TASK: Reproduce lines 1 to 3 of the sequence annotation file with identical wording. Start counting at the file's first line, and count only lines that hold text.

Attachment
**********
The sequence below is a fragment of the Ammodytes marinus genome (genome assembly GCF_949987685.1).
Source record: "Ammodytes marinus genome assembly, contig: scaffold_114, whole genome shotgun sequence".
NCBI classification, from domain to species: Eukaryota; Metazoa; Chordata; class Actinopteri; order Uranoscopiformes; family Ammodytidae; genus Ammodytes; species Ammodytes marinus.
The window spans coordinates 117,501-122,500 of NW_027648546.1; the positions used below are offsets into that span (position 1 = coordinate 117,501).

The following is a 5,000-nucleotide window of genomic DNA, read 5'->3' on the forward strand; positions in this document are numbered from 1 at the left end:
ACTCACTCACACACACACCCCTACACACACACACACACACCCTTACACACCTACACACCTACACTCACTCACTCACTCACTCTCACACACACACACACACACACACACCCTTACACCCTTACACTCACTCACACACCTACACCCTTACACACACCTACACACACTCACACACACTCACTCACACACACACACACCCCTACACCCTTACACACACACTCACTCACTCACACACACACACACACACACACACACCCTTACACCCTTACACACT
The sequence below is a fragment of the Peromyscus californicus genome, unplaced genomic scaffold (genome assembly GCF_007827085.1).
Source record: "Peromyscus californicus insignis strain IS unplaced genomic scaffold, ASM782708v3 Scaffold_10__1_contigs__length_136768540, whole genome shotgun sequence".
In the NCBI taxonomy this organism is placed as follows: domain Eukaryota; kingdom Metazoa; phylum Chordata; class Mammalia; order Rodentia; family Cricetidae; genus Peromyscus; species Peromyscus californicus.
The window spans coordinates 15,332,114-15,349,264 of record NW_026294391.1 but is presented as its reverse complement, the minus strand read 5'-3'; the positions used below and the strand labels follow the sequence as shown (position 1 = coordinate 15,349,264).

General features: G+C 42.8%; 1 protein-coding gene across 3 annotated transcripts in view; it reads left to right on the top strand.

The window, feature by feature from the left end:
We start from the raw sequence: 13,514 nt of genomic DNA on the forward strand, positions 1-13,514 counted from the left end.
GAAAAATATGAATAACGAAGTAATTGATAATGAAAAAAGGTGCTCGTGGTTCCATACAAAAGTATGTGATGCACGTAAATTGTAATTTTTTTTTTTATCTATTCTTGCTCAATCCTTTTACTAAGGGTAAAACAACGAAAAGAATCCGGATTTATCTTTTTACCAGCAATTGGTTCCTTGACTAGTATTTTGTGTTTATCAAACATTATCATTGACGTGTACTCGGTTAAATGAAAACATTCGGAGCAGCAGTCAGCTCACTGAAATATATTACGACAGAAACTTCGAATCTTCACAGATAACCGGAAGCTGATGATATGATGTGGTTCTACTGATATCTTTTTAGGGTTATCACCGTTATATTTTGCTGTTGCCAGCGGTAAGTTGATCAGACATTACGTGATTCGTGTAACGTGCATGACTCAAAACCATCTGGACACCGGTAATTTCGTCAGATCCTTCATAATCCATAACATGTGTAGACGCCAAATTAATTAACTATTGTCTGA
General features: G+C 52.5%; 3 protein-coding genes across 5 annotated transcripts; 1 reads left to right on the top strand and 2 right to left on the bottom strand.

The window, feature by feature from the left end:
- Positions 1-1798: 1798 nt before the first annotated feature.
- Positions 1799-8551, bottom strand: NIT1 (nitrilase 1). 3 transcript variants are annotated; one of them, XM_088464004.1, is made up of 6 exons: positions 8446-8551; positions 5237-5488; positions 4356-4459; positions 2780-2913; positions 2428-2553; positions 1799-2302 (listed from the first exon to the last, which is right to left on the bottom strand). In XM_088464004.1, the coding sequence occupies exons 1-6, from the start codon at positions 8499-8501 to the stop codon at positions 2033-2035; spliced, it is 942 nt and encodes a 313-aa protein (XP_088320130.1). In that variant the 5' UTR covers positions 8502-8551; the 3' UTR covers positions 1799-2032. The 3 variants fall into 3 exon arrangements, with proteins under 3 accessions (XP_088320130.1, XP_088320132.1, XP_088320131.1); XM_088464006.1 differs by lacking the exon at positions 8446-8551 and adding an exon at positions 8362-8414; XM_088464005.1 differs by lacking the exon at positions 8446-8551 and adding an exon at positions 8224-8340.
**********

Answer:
The sequence below is a fragment of the Ammodytes marinus genome (genome assembly GCF_949987685.1).
Source record: "Ammodytes marinus genome assembly, contig: scaffold_114, whole genome shotgun sequence".
NCBI classification, from domain to species: Eukaryota; Metazoa; Chordata; class Actinopteri; order Uranoscopiformes; family Ammodytidae; genus Ammodytes; species Ammodytes marinus.